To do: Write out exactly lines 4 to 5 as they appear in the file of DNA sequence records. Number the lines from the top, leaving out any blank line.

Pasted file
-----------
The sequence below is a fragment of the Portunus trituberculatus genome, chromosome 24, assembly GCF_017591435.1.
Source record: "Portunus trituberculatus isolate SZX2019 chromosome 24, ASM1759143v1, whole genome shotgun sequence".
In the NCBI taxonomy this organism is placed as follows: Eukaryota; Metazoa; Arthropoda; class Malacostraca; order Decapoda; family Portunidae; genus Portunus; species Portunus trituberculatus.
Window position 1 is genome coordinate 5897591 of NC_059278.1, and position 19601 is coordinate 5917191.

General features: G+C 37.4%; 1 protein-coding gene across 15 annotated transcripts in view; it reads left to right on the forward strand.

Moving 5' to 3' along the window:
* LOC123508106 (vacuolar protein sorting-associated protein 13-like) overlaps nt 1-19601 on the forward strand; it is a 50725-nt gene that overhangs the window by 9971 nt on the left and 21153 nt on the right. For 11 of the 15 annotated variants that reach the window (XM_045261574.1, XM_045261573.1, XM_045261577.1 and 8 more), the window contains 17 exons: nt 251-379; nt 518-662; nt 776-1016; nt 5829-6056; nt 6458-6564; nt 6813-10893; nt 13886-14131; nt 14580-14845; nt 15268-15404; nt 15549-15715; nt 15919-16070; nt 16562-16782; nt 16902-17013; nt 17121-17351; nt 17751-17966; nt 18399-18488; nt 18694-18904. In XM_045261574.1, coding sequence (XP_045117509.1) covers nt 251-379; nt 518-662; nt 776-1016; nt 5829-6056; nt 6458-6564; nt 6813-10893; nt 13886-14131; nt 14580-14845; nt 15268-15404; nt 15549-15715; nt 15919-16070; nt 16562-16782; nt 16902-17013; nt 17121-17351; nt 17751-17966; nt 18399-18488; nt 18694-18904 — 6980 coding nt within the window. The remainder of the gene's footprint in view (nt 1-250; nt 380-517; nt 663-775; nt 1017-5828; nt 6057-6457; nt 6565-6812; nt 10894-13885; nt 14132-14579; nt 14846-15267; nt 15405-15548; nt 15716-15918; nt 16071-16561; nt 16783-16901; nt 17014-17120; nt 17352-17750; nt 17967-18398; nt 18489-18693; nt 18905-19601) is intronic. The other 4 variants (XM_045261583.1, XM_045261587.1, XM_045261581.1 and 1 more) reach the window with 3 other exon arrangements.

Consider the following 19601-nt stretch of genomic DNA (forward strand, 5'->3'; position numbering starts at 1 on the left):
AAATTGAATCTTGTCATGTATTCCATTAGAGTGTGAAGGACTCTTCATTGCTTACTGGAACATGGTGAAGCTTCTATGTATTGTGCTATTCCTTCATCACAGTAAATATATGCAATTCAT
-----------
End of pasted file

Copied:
Window position 1 is genome coordinate 5897591 of NC_059278.1, and position 19601 is coordinate 5917191.

General features: G+C 37.4%; 1 protein-coding gene across 15 annotated transcripts in view; it reads left to right on the forward strand.